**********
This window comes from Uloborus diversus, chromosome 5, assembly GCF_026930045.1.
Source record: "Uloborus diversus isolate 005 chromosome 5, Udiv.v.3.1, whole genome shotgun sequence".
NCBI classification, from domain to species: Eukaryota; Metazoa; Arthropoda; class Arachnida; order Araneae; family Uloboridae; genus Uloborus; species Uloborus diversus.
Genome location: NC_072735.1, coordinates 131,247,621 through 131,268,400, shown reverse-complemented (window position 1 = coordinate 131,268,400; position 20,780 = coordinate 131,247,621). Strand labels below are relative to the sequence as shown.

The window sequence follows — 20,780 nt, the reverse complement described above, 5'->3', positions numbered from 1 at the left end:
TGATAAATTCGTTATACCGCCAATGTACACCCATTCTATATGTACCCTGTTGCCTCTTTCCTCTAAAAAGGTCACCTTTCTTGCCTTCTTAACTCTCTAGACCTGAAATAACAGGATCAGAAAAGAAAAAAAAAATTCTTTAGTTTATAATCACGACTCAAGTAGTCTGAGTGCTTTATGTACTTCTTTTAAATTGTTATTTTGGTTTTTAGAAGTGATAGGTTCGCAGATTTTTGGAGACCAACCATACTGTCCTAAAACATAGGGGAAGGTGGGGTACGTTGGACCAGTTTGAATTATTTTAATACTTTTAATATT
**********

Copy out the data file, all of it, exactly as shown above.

This window comes from Uloborus diversus, chromosome 5, assembly GCF_026930045.1.
Source record: "Uloborus diversus isolate 005 chromosome 5, Udiv.v.3.1, whole genome shotgun sequence".
NCBI classification, from domain to species: Eukaryota; Metazoa; Arthropoda; class Arachnida; order Araneae; family Uloboridae; genus Uloborus; species Uloborus diversus.
Genome location: NC_072735.1, coordinates 131,247,621 through 131,268,400, shown reverse-complemented (window position 1 = coordinate 131,268,400; position 20,780 = coordinate 131,247,621). Strand labels below are relative to the sequence as shown.

The window sequence follows — 20,780 nt, the reverse complement described above, 5'->3', positions numbered from 1 at the left end:
TGATAAATTCGTTATACCGCCAATGTACACCCATTCTATATGTACCCTGTTGCCTCTTTCCTCTAAAAAGGTCACCTTTCTTGCCTTCTTAACTCTCTAGACCTGAAATAACAGGATCAGAAAAGAAAAAAAAAATTCTTTAGTTTATAATCACGACTCAAGTAGTCTGAGTGCTTTATGTACTTCTTTTAAATTGTTATTTTGGTTTTTAGAAGTGATAGGTTCGCAGATTTTTGGAGACCAACCATACTGTCCTAAAACATAGGGGAAGGTGGGGTACGTTGGACCAGTTTGAATTATTTTAATACTTTTAATATT